18. PROPERTY

CONSERVATIVE support the institution of private property and, in the main, the conduct of business through private enterprise.

It is, however, important not to confuse the case for one with the other. Each is separate and distinct.

It would be perfectly possible, for instance, under a system of Guild Socialism, to imagine a state of society in which no industry was nationalised but in which private property, in the sense in which it is understood by Conservatives, was proscribed.

It would also be possible to imagine--indeed under the present Labour Government we may see--a state of society in which the main business enterprises were nationalised but in which the theoretical basis of private, property was left unchallenged.

This chapter deals with the case for private property. The case against nationalisation is examined elsewhere.

The institution of private property is to be justified on four main interconnected grounds.

First, the possession of property is a fight of the individual-- a legitimate aspiration which human beings as such are naturally entitled to pursue as a means of developing their personalities.

Second, private property is the natural fight and safeguard of the family, which is itself the natural unit of society and is and ought to be the foundation of the whole fabric of civilised society.

Third, private property is to the interest of the community since the desire to obtain it provides an incentive for work which is morally legitimate, and at the same time sufficiently material to operate on natures which in most of us contain certain elements not entirely spiritual or unselfseeking.

Fourth, private property--including some large fortunes--is the natural bulwark of liberty because it ensures that economic power is not entirely in the hands of the State.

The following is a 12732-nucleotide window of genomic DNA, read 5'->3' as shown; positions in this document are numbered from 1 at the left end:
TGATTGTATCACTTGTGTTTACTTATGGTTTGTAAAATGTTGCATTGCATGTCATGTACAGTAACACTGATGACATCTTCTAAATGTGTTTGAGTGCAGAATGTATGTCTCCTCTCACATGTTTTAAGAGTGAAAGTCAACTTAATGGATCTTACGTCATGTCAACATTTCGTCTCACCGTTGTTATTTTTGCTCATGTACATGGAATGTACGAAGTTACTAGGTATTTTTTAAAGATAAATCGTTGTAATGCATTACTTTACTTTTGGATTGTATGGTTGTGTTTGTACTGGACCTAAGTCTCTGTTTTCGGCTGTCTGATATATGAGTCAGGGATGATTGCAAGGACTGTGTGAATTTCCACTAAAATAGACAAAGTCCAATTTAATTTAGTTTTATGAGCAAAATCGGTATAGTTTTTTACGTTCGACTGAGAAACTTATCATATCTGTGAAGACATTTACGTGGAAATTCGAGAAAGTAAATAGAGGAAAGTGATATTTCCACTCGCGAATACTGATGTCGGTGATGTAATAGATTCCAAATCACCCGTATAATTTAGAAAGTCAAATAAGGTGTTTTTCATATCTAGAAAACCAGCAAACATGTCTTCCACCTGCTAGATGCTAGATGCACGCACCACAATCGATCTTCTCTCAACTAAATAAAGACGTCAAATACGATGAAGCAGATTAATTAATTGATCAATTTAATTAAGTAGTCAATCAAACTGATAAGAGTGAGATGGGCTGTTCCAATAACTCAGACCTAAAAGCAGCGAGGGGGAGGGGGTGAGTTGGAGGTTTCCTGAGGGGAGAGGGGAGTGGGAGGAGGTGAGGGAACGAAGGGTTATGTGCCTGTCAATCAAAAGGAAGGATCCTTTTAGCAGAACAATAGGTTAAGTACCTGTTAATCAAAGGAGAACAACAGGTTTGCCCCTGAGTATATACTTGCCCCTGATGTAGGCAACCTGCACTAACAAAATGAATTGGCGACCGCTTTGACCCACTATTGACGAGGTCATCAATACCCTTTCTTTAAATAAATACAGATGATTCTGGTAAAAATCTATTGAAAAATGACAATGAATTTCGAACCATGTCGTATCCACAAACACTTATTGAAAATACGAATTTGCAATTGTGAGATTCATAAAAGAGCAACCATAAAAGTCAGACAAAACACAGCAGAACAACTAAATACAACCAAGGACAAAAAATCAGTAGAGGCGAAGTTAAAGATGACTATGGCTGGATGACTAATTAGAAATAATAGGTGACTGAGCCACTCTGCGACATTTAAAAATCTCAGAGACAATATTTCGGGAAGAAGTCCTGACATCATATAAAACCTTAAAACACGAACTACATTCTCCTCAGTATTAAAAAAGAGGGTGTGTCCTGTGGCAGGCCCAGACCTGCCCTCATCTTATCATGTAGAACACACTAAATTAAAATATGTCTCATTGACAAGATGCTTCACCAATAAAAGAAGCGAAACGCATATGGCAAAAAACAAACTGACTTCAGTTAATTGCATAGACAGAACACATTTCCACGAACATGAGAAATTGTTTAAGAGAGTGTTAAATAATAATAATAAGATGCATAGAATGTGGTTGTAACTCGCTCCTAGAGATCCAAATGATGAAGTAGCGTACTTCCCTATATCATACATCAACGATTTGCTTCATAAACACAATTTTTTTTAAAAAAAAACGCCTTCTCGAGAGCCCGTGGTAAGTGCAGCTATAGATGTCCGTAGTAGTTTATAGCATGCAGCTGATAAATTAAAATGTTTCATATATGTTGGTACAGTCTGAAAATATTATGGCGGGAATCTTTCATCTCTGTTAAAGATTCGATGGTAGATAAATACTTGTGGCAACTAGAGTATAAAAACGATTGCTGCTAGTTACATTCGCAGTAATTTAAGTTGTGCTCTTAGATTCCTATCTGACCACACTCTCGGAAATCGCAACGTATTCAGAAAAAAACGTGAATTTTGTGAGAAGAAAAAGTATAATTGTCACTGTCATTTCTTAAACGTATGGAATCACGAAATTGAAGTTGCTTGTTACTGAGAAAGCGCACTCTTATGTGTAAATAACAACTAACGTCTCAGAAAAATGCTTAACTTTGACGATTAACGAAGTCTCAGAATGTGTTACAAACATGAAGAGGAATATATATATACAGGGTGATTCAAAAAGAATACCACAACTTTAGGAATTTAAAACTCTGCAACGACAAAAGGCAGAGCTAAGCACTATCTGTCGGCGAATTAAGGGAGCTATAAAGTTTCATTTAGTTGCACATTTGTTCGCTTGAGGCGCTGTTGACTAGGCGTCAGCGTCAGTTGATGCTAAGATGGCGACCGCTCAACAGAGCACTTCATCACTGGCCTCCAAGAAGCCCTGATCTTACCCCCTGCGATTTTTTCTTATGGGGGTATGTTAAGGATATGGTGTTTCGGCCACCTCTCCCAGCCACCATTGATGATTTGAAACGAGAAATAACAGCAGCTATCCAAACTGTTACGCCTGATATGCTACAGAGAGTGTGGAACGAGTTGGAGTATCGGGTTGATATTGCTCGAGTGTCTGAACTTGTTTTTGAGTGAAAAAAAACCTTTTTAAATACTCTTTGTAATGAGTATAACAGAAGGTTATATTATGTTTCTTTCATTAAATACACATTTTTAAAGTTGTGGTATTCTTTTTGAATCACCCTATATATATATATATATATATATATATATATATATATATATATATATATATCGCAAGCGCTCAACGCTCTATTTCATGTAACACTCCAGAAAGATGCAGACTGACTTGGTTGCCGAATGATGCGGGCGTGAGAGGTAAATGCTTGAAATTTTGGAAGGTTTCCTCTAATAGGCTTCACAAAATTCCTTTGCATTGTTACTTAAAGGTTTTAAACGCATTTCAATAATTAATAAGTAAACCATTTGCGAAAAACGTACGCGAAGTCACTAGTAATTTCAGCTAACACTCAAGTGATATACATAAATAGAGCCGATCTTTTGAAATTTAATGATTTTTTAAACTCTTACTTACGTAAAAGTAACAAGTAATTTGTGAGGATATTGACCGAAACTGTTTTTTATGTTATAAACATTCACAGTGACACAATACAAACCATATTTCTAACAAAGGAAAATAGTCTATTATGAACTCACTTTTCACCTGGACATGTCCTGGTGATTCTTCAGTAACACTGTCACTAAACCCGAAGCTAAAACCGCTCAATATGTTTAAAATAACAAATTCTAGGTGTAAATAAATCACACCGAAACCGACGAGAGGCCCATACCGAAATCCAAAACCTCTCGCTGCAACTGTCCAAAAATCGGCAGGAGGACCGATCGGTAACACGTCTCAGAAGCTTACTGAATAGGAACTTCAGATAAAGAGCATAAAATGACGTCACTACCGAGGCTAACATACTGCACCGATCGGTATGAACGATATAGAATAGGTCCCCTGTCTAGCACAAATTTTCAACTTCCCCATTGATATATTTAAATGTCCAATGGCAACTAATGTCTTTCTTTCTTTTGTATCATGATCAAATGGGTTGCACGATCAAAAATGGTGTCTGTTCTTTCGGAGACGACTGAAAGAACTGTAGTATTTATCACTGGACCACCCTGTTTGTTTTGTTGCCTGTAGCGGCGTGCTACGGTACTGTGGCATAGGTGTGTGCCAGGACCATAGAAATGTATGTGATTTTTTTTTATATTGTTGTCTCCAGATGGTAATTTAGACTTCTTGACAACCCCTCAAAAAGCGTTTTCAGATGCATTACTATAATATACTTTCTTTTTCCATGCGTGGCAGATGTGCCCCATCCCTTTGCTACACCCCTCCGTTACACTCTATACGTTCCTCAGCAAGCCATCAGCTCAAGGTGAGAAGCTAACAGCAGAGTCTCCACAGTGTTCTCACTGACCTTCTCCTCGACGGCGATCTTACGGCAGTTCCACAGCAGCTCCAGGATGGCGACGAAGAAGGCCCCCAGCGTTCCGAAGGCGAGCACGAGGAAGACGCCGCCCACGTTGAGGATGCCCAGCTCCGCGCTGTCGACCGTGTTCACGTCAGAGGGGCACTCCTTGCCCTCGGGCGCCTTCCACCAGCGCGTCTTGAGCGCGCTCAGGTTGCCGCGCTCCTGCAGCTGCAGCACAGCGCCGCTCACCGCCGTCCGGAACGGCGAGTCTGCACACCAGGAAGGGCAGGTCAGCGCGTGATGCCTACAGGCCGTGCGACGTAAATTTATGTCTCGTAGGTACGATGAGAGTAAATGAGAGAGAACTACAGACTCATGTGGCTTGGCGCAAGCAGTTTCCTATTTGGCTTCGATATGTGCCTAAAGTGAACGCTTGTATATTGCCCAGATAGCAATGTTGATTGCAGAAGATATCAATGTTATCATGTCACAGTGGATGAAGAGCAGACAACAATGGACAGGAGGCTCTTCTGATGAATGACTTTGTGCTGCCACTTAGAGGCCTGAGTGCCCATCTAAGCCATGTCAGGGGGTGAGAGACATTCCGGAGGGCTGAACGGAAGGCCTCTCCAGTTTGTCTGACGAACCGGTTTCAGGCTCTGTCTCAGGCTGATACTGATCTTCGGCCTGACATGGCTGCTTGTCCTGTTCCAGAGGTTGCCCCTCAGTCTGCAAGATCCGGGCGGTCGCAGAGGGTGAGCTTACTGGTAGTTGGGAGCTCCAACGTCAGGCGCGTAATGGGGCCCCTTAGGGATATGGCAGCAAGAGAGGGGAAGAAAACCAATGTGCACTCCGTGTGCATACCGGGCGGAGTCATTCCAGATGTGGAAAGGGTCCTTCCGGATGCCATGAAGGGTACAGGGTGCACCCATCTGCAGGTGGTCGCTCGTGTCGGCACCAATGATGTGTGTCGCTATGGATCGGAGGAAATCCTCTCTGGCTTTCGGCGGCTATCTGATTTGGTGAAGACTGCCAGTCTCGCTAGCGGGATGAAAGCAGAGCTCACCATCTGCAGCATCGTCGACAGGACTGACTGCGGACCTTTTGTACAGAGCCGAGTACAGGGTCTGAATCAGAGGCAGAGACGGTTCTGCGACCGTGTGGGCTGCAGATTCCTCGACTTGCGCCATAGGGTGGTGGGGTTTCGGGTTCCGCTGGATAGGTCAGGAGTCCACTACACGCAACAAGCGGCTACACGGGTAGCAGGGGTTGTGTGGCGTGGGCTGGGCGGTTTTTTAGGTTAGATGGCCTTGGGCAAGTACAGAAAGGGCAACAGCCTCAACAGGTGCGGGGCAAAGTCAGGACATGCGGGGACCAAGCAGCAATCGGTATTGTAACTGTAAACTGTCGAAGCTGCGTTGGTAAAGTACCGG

First, then, to seek private property by legitimate work and to enjoy it, once obtained, is a natural fight of the individual.

-97-

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The Case for Conservatism
Table of contents

Table of contents

  • Title Page 3
  • Contents 5
  • Part I. Preliminary 7
  • 1. the Philosophy of Conservatism 7
  • Part II. Basic Conservative Ideas 16
  • 2. the Religious Basis of Society 16
  • 3. the Organic Theory of Society 24
  • 4. Country 31
  • 5. Commonwealth and Empire 36
  • 6. International Order 41
  • 7. Authority 44
  • 8. the Liberal Heresy 48
  • 9. the Socialist Heresy 54
  • 10. Liberty 60
  • 11. the Idea of Law 68
  • 12. Natural Law 70
  • 13. the Rule of Law 76
  • 14. Progress 83
  • 15. Continuity 86
  • 16. Enterprise 89
  • 17. Incentives, Liberal and Socialist 91
  • 18. Property 97
  • 19. Trading for Profit 103
  • 20. Competition, Big Business and Public Ownership 107
  • 21. the Land 119
  • 22. Trade Unions and Co-Operatives 125
  • 23. the Politics of Abundance 133
  • 24. Education 143
  • Part III. the Socialist Case Examined 147
  • 25. Introduction to Part III 147
  • 26. Profit and Use 150
  • 27. Public Ownership 154
  • 28. Planning 163
  • 29. Inequality of Income 167
  • 30. Inequality of Wealth 174
  • 31. Poverty--Its Cause and Cure 181
  • 32. War 189
  • 33. Standard of Life 192
  • 34. Housing 197
  • 35. Public Health 200
  • 36. Social Insurance 202
  • 37. Unemployment--The Facts 207
  • 38. Unemployment--Cause and Cure 213
  • Part IV. Policy To-Day and To-Morrow 225
  • 39. General Election, 1945 225
  • 40. Foreign Affairs 235
  • 41. Social Policy 250
  • 42. Economic Policy 260
  • 43. Food and Agriculture 277
  • 44. Nationalisation 284
  • 45. Britain at the Cross Roads 296
  • 46. the Politics of the Next Election 303
  • 47. Epilogue 311
  • Index 315
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